War Machine


Dunkirk is bereft of the cinematic qualities I require for immersive escape. It’s a gorgeous, gripping, and gritty spectacle, but it lacks interest in personal specifics or character explorations. It’s merely plot mechanics embedded within a stunning work of sight and sound, making Dunkirk an achievement in film form rather than an examination of the human condition.

Dukirk tells the story of the Dunkirk evacuation, in which allied WWII soldiers were trapped by Germans in a French harbor, through three overlapping timelines. The first, “The Mole,” follows Tommy (Fionn Whitehead), a British soldier, as he attempts to escape the harbor. The second, “The Sea,” follows Mr. Dawson (Mark Rylance), his son Peter (Tom Glynn-Carney), and his hand George (Barry Keoghan) as they wade into war-torn water on a private vessel. The third, “The Air,” follows Farrier (Tom Hardy) and his squadron of Royal Airforce pilots.

The movie’s strength lies in its visuals. Nolan’s preference for practical effect shows as he beautifully photographs scores of flesh-and-blood extras on the Dunkirk beach. The magnitude of his immense number of bodies on screen is ceaselessly breathtaking, as is the thunderous sound of bombing planes screaming overhead (also photographed for the most part practically). Dunkirk reveals the raw beauty of the human face in a manner on par to Paul Thomas Anderson’s The Master (2012), another WWII film that like Dunkirk was shot on 65mm.

Comparisons with The Master stop here, however, as where The Master transcendently succeeds in weaving a deeply specific and personal story almost devoid of plot, Dunkirk forsakes all character specificity in devotion to plot mechanics. This style bears echoes of classical Soviet filmmaking, such as Sergei Eisenstein’s Battleship Potemkin (1925), where distinguishable protagonists were avoided in accordance with collectivist politics. Nolan partially balances out this strategy by using stellar film actors like Tom Hardy and Kenneth Branagh (as Commander Bolton) to thoughtfully embody otherwise functionally simple emotions, but Dunkirk nevertheless remains uninvested in the complex interiority of any individual character.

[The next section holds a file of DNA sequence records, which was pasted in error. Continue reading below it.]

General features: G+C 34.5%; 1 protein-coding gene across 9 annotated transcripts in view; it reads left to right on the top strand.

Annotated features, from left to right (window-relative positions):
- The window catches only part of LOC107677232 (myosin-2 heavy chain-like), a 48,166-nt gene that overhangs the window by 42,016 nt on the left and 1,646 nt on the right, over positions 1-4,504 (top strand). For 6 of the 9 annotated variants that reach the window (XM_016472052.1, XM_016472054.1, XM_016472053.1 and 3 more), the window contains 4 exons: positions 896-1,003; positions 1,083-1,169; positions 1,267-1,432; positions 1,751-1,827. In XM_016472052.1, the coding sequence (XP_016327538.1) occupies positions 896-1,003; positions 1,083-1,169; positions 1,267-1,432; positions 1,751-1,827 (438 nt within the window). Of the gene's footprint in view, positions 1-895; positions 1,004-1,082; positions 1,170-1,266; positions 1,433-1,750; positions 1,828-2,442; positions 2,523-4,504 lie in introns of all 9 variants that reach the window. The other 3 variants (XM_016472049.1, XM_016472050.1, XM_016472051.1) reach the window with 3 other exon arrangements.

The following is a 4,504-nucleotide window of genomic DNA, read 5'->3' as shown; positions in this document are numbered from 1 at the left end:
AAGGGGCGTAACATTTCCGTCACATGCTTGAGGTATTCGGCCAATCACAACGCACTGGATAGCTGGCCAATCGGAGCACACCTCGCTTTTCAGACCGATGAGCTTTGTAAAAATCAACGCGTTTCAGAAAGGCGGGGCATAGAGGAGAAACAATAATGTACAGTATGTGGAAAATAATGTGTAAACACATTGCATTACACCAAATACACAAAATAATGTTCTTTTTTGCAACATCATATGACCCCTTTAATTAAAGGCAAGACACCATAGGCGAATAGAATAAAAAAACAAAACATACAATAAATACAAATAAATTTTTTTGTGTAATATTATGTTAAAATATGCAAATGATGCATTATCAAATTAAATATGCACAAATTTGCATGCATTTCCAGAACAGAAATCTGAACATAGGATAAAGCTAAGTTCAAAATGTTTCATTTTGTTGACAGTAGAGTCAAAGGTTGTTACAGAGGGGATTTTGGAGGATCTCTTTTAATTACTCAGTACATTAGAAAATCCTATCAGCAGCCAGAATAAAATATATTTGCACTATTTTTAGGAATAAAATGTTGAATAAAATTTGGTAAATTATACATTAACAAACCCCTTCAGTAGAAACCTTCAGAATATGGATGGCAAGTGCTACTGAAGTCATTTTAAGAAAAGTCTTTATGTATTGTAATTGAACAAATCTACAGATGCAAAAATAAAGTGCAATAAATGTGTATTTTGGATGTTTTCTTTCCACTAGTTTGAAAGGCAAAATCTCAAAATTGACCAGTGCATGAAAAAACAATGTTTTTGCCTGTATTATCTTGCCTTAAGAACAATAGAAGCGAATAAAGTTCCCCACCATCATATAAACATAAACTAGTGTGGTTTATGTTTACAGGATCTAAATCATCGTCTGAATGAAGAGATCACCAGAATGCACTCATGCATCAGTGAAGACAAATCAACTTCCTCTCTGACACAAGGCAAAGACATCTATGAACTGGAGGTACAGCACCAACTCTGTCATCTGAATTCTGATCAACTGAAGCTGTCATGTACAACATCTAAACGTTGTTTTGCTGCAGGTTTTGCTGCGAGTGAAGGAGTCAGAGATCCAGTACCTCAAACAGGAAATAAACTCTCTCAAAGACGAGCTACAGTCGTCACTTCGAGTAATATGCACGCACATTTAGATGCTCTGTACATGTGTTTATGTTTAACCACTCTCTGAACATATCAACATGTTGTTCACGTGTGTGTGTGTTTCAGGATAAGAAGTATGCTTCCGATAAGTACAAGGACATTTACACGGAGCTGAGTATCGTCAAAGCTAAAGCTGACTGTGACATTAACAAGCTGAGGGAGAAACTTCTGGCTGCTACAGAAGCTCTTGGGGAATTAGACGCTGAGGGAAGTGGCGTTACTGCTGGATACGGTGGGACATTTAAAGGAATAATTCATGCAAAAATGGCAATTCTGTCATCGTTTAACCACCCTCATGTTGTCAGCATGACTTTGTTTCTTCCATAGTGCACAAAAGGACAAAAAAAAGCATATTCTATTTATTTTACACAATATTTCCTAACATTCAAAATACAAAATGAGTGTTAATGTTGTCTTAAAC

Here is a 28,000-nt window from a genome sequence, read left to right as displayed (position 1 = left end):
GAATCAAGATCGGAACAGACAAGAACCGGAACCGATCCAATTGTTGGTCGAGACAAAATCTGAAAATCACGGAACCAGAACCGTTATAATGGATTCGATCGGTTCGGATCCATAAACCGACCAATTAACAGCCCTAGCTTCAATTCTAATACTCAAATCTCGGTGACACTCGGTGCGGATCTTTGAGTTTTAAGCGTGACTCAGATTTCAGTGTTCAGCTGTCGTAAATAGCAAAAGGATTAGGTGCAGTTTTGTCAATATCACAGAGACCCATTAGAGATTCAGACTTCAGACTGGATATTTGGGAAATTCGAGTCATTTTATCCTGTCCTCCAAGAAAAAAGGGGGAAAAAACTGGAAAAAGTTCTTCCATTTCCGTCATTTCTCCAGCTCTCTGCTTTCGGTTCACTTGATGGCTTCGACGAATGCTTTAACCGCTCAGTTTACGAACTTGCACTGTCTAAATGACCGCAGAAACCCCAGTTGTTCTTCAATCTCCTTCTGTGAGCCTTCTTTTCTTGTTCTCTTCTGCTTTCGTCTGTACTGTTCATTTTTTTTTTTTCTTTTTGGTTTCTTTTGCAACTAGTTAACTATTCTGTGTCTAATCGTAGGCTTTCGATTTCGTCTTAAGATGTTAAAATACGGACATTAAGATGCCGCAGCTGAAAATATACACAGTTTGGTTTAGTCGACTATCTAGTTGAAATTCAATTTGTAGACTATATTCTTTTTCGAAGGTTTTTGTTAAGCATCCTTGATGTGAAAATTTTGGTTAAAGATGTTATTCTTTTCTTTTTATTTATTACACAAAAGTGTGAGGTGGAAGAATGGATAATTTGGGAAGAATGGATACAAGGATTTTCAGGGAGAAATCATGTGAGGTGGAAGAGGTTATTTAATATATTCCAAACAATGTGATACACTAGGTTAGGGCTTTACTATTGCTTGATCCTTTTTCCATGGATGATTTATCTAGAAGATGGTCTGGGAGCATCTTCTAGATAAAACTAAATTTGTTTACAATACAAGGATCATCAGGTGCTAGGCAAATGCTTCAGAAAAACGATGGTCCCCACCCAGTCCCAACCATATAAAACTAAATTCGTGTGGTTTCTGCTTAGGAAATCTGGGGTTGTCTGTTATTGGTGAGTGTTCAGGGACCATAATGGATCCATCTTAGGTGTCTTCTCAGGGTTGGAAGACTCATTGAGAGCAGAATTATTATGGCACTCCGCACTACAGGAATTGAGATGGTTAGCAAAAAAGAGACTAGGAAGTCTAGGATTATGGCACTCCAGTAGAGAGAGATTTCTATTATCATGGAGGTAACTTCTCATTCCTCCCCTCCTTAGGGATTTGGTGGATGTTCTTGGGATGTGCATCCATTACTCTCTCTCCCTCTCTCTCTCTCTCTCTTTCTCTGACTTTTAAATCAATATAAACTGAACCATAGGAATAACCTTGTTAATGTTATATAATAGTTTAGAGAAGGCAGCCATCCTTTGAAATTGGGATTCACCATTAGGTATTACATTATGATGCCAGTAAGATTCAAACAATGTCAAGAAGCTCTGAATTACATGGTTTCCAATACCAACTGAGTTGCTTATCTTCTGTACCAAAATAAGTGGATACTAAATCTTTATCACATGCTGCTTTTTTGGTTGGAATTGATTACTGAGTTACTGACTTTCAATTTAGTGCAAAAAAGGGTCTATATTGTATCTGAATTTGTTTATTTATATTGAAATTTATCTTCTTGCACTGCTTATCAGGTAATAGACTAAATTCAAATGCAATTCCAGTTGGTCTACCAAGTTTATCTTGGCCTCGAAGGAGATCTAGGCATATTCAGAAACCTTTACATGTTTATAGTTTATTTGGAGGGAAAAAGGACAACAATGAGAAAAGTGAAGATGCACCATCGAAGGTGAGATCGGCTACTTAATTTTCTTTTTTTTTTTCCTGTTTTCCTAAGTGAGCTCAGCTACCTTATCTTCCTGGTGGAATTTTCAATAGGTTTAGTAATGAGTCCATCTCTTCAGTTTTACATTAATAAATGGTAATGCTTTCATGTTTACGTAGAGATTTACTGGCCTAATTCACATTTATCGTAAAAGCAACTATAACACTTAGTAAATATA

I found this disturbing because it contradicts the filmmaking tradition with which I’m aligned. A positive film experience, for me, requires identifiable characters with which I can both relate and explore my human experience. Characters are my gateway to cinema’s sensuous escape. In eliminating all character traits extemporaneous to Dunkirk’s plot, Nolan has constructed a feature length trailer, a demonstration of technical prowess that remains compelling for its runtime but lacks emotional components essential to my definition of successful movie making.

I can feel my memory of Dunkirk fade as I write. Where it succeeds in demonstrating the events of wartime, it fails in making them resonate beyond the walls of a movie theatre. Dunkirk proves that it is not enough for a film to be loud and beautiful. Volume and visuals require a relatable emotional core to tangibly tether the experience to everyday life. While being thoughtful with film form is an admirable pursuit, I argue that narrative cinema demands pathos first, and the rest is supplemental.

Published originally at The State News.


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